Sunday, June 14, 2009

Hidden Chests


Nick of Castle Dragonscar recently shared a nifty little OD&D dungeon he made using the Distribution of Monsters and Treasure guide from Vol. III, The Underworld and Wilderness Adventures. I enjoy using that guide for both random fills and restocking, as well as determining the contents of random treaure troves.

Longtime readers will remember how I made a single roll table with odds derived from those guides, one which changed slightly and has now morphed into Version 3.

Version 1:

Restock (1d6)
1 - Monster
2 - Monster & Treasure
3 to 6 - Empty (1in6 chance of hidden treasure)

Version 2 (below) succeeded in requiring less dice rolling while maintaining the same odds for hidden treasure.

Restock (1d6)
1 - Monster
2 - Monster & Treasure
3 to 5 - Empty
6 - Empty (4in6 chance of hidden treasure)

While considering how to streamline this process further, I realized I could do away with that last step in Version 2 altogether by introducing a new standard to the Dismal Depths, Hidden Chests.

Version 3:

Distribution & Restock (1d6)
1 - Monster
2 - Monster & Treasure
3 to 5 - Empty
6 - Empty (Hidden Chest)

Every dungeon has Traps and Secret Doors as well as suggestions on how to allow characters to sense or find them. Adding a third item to this concealed feature set seemed plausible and logical.

The Elf, in OD&D, has a 2in6 chance to sense the presence of a Secret Door, and double (4in6) the odds of locating one while searching in the proper area.

The Dwarf has the racial ability to note traps underground. As I've shared in the past, I use the Elf - Secret Door example as a precedent for judging this vague ability, allowing the Dwarf a 2in6 chance to sense the presence of a Trap, and double (4in6) chance to locate a Trap while searching in the proper area.

It only seems natural for me to handle this new, third standard in much the same fashion. Pick your campaign's burglar/robber/scalawag type (even if he's no more than a Fighting Man class-wise), be it the Hobbit, 'obbit, Halfling, Hobling, or Hoblit, and make that greedy little blighter the Hidden Chest expert. Again, using the Elf precedent:

The Hobbit has a 2in6 chance to sense the presence of a Hidden Chest, and double the odds (4in6) of locating one while searching in the proper area.

My concerns with the notion of Hidden Chests as a new standard include the fact that Traps and Secret Doors are found outside of rooms or chambers just as often as within, and that neither Traps nor Secret Doors are included on random tables like my latest Distribution & Restock Table. Well, not to worry, Hidden Chests can also be placed on the map with a symbol and legend description, just like Secret Doors. Nothing revolutionary here, but then I realized...why aren't there any random Traps on such a Distribution table? Hidden Chests takes care of that as well now.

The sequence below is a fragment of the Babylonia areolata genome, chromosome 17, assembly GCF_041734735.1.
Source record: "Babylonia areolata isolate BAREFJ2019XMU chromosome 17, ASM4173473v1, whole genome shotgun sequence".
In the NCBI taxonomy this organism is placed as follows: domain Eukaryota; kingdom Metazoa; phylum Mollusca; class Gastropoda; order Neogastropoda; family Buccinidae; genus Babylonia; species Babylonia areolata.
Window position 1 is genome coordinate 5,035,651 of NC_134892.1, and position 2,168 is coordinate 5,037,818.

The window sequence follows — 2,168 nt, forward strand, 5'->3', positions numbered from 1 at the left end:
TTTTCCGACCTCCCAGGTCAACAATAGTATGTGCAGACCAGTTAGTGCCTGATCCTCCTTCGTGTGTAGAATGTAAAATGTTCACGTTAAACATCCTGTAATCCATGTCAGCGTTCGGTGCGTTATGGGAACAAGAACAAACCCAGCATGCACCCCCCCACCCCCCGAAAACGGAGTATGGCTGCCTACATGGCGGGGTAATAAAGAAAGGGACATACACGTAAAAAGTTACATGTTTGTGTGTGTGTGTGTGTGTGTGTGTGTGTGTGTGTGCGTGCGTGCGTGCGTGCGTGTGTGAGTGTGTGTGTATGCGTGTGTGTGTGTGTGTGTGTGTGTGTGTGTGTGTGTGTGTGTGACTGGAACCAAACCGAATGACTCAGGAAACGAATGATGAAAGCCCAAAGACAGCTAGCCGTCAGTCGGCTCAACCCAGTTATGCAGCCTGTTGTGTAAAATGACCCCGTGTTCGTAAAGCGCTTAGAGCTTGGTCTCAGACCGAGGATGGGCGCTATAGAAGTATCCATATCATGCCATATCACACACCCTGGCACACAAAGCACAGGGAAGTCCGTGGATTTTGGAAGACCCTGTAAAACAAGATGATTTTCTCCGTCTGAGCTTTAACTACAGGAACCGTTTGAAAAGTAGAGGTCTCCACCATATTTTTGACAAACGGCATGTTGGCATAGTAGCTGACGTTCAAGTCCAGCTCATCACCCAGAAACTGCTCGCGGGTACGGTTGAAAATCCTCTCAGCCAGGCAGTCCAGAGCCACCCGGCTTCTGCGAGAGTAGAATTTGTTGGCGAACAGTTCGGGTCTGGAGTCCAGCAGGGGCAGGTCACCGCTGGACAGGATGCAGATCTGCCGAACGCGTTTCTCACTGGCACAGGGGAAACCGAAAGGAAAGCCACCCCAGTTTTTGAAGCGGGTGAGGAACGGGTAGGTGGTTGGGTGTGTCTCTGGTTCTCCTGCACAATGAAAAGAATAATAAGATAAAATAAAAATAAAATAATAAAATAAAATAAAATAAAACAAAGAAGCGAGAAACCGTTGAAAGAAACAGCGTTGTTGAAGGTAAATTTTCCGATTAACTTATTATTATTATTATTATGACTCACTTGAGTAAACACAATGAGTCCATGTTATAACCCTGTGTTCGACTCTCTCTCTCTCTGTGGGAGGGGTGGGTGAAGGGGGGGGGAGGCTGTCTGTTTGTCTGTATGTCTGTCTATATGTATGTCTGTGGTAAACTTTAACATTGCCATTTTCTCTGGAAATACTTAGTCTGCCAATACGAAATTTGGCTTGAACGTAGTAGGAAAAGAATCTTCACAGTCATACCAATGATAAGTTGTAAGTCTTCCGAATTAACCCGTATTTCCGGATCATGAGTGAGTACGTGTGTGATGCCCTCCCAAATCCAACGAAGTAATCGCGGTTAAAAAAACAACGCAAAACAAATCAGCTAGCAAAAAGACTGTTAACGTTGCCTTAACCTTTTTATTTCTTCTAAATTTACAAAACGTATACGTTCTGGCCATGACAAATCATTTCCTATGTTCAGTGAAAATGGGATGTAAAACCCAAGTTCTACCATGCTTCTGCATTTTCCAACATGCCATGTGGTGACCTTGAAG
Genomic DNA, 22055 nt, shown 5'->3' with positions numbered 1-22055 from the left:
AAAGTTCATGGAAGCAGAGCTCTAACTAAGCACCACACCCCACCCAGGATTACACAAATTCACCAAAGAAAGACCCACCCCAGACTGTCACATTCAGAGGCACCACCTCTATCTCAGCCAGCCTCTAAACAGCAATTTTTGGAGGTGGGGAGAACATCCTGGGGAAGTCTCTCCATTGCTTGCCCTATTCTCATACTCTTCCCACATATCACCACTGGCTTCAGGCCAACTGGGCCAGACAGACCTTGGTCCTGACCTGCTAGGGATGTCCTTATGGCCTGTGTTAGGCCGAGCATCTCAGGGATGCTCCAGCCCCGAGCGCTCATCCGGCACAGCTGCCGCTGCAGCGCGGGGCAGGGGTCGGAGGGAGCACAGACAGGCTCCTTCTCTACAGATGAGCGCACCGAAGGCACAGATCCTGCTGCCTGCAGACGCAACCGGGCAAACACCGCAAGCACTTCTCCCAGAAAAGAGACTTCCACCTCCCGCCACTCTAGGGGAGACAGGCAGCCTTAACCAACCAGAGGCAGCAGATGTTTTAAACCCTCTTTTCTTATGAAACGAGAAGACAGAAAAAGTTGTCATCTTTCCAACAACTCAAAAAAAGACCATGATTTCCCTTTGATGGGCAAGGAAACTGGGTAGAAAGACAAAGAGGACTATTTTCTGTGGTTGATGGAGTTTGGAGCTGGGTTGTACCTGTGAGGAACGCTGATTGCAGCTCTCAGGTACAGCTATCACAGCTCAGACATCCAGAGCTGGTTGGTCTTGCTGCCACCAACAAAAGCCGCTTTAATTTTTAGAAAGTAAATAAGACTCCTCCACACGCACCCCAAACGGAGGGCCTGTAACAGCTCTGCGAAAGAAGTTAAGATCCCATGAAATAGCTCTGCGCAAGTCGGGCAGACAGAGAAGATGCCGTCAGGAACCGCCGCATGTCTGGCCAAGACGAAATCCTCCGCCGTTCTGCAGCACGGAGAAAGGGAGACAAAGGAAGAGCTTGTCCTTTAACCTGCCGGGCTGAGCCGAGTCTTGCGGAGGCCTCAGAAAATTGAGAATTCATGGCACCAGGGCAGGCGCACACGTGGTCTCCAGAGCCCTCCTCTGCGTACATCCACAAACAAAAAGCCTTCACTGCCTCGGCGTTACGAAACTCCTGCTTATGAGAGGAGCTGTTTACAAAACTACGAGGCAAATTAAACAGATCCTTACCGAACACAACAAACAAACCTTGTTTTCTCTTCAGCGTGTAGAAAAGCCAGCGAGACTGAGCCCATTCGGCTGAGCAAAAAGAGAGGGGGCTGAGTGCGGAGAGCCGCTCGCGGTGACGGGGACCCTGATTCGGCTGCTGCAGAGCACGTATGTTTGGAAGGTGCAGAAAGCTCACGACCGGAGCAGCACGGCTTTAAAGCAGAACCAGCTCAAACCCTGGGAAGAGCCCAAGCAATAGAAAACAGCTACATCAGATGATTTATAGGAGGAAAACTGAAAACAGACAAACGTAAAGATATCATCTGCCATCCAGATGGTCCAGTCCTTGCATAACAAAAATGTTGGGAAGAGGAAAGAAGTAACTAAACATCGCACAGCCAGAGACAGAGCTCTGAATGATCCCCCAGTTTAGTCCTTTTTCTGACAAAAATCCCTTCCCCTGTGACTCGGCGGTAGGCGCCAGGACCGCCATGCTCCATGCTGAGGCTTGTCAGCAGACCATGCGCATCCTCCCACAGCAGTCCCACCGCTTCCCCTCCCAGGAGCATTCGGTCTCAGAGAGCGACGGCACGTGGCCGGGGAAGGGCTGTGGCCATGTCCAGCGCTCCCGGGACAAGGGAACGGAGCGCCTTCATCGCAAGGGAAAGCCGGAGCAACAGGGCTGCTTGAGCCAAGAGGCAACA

But wait Sham, there's still no Traps on that there table! Ah, that's where I realized that the new standard would work well for my dungeons. The 1 out of 6 randomly filled rooms in your dungeon that end up with a Hidden Chest result can be, as always, filled manually, or one can roll on the subtable below:

Hidden Chest Table (All Locked)
1. Empty
2. Trap, Empty
3-4. Treasure
5-6. Trap & Treasure

And viola! I have Traps in my latest Restock table. Oh, and yes, there will be an optional Chest Traps Table for a half-dozen Trap examples. I'm still trying to decide how that will mesh with the Dismal Depths Trap Guide.

For those keeping score at home, this new version still maintains the original ratios. One third of the rooms have Monsters, of those one half have treasure. Two thirds of the rooms are empty, of those 1 in 6 have hidden treasure. Overall rounded percentages, for the original guide as well as all three single table versions, look like this:

Monsters 33.3%
No Monsters 66.7%
Treasure 27.7%
No Treasure 72.3%

Version 3 Features:
Hidden Chest 16.7%
Trap 8.4%

The notion of Hidden Chests might introduce a new Magic Item for the Dismal Depths as well, single use Magic Keys which disappear after opening a Hidden Chest. This depends upon whether or not there are any ne'er-do-well rapscallion types included in the campaign or not.

~Sham, Quixotic Referee

4 comments:

Sean Wills said...

Mint idea !

Aaron Nuttall said...

I'm impressed--as I so often am when I read your blog. I intend to get countless hours of use from the fruits of your ingenuity, so, thanks!

JimLotFP said...

GRRRRRRRRRR. I was searching for the original post while preparing yesterday's game... and less than a day later, this is up?

Oh, the humanity!

Sham aka Dave said...

Thanks Sean and Aaron.

Jim: My tags are only one of the disorganized facets here lol. You can find it under the Dismal Depths tag though. Not that you need to now.

Plenty of possibilities with the versions. I hope one of them is helpful!